With articles about the sexual consequences of fracking, dead zones on the Mississippi in the olden days, and the causes and the consequences of the growing number of "boil water" alerts. Numbers Wizard Bea Sharper shares some facts about water. There is also lots of world water news, and, as always, much more.
Just in case news of the potential environmental damage didn't scare you, anti-fracking advocates say you should be concerned about your social habits if you live in an area where fracking is practiced.
In 1850, near the beginning of the California Gold Rush, the female population was perilously low in Northern California. In mining counties, they made up less than 2% of overall inhabitants. According to Sierra Foothills Magazine, one man wrote at the time: "Got nearer to a woman this evening than I have been in six months. Came near fainting."
It wasn't long before women from all over the world began flocking to California in hopes of making some quick cash as sex workers. This was a situation ripe for STDs--men without long-term partners present having sex with all the same women. But this situation wasn't unique to the Gold Rush.
We're learning now that the average annual number of cases of sexually transmitted infections is greater in heavily fracked rural counties.
Natural resource booms are generally accompanied by a wave of male workers who turn to prostitutes in the absence of other female partners. And guess what: Today's natural gas boom isn't any different. If you live in a county where fracking is happening, there are probably a whole lot more STD-infected people wandering around than in non-fracked areas, according to a new study. Keep those antibiotics handy.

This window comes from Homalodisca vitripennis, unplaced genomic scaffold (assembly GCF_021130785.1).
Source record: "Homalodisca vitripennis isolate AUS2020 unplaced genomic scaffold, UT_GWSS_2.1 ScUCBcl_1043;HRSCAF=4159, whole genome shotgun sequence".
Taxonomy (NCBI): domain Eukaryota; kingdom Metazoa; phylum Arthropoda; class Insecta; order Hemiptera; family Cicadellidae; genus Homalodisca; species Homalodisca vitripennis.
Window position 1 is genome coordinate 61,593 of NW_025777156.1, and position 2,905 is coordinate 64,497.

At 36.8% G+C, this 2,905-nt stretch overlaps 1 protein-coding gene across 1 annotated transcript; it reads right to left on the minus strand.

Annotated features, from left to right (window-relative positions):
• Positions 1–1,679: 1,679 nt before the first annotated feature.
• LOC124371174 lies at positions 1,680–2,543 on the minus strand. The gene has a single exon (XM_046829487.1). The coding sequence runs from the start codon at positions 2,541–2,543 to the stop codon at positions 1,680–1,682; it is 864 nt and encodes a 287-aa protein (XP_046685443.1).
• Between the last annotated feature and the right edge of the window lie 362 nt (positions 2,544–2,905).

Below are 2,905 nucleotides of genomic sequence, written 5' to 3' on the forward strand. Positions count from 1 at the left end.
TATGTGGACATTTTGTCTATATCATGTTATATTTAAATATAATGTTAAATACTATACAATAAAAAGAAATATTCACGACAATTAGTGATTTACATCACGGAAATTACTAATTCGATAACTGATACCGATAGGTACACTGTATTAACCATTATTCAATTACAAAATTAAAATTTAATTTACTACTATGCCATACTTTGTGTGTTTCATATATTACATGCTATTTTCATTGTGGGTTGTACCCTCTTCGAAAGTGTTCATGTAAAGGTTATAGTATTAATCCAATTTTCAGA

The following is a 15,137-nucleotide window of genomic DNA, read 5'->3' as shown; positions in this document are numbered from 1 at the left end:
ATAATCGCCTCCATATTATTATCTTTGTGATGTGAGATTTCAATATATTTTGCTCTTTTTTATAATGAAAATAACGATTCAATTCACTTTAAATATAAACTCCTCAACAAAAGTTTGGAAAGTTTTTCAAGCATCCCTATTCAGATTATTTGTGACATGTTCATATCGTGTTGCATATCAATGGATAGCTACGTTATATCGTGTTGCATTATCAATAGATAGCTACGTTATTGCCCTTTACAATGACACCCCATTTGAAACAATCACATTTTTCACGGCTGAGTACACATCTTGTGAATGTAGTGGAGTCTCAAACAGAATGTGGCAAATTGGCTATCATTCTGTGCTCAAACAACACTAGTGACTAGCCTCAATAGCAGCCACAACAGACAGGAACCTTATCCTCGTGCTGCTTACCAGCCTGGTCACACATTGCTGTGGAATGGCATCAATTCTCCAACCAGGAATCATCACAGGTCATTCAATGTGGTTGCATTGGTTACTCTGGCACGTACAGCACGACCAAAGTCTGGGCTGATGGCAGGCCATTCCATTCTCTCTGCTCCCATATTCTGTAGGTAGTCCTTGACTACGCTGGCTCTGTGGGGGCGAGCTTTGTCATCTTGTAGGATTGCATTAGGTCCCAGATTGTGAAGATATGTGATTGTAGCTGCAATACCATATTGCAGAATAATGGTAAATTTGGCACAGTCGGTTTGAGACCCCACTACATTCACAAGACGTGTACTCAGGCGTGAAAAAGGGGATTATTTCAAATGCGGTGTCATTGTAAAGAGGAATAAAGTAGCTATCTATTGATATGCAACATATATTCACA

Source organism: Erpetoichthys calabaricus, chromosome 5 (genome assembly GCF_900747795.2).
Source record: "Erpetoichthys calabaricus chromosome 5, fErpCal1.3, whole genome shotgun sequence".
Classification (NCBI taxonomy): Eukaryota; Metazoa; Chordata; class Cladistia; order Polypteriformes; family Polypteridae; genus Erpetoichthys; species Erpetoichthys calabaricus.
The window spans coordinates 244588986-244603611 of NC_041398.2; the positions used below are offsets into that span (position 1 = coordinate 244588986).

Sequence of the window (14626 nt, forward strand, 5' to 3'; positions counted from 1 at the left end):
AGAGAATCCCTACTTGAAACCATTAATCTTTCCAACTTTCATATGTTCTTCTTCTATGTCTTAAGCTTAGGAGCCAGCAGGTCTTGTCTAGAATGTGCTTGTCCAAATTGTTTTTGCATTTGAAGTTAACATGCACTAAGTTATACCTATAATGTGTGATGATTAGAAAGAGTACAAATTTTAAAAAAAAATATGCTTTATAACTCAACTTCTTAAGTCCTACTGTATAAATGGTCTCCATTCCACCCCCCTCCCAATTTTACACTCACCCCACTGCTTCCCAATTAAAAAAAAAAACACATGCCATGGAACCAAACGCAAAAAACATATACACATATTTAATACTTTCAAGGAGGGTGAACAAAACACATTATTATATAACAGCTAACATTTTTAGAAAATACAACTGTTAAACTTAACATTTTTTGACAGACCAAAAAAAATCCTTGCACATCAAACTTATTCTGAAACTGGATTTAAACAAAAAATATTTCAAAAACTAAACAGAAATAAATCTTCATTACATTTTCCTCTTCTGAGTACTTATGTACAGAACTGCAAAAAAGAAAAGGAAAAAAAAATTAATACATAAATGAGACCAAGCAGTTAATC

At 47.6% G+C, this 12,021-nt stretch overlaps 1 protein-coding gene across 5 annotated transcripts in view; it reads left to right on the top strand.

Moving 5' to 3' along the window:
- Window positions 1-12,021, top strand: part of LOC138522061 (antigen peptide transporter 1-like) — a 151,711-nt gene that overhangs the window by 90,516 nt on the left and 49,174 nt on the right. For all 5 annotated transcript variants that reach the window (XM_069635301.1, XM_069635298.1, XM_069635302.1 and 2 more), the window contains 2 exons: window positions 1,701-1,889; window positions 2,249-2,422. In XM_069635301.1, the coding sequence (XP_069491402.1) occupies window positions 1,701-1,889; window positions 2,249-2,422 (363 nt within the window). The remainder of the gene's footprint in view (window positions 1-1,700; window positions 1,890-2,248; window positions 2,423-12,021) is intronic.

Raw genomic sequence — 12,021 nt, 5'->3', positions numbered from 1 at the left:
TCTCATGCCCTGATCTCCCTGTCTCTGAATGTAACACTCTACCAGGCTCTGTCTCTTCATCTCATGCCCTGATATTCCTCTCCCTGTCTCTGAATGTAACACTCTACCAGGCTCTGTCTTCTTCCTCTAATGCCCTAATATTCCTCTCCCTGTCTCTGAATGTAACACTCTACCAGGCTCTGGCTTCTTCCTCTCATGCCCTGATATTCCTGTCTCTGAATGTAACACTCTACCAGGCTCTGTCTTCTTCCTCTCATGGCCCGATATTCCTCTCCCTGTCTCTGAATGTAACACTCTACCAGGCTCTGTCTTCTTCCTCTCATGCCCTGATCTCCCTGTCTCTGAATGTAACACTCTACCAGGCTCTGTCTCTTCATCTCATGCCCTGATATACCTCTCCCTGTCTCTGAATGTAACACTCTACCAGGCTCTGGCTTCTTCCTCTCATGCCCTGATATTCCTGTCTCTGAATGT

In the "Social Costs of Fracking: A Pennsylvania Case Study," the environmental group Food and Water Watch examines the social impact of fracking--an efficient but dirty process used to extract natural gas from the ground--in rural Pennsylvania counties, which are the epicenter of the growing fracking industry. Between 2005 and 2011, 5,000 shale gas wells were drilled in the state. As a not-so-obvious consequence, gonorrhea and chlamydia are now running rampant.
Food and Water Watch found that the average yearly number of chlamydia and gonorrhea cases rose by 32.4% in heavily fracked Pennsylvania counties between 2005 and 2010, while unfracked counties saw an uptick of just 20.1%. Once fracking began during these years, the number of cases rose an average of 8% per year in heavily fracked counties--and just 3.8% in unfracked counties.
While there's no proof that fracking is actually causing the rise in STD rates, the study documents the correlation: "The increase in the average annual number of cases of sexually transmitted infections was greater in heavily fracked rural counties than in unfracked rural counties," it says.
There are plenty of other social costs to fracking, such as increased disorderly conduct arrests and heavy truck crashes, but few things inspire fear in the heart of sexually active Americans like the threat of rampant STDs. So here's a suggestion: Instead of warning people away from fracking with threats of environmental destruction (boring, right?), tell them instead that hydraulic fracturing will bring chlamydia to their doorstep.
Source: Fast Company.
Pure Water Gazette Fair Use Statement
by Matt Sepic and Elizabeth Dunbar, Minnesota Public Radio
Gazette Introductory Note: We always believe that environmental problems were never worse. The fact is, they usually were worse at one time. Skeptics and naysayers notwithstanding, modern sewage treatment and laws like the Clean Water Act and the Clean Air Act have made our environment much better and healthier than in was in the “good old days.” — Hardly Waite.
ST. PAUL, Minn. — Here in the land of 10,000 lakes, zebra mussels and Asian carp have generally topped the list of recent marine environmental concerns. But in the 1920s, before wastewater treatment plants were built, there were far bigger problems.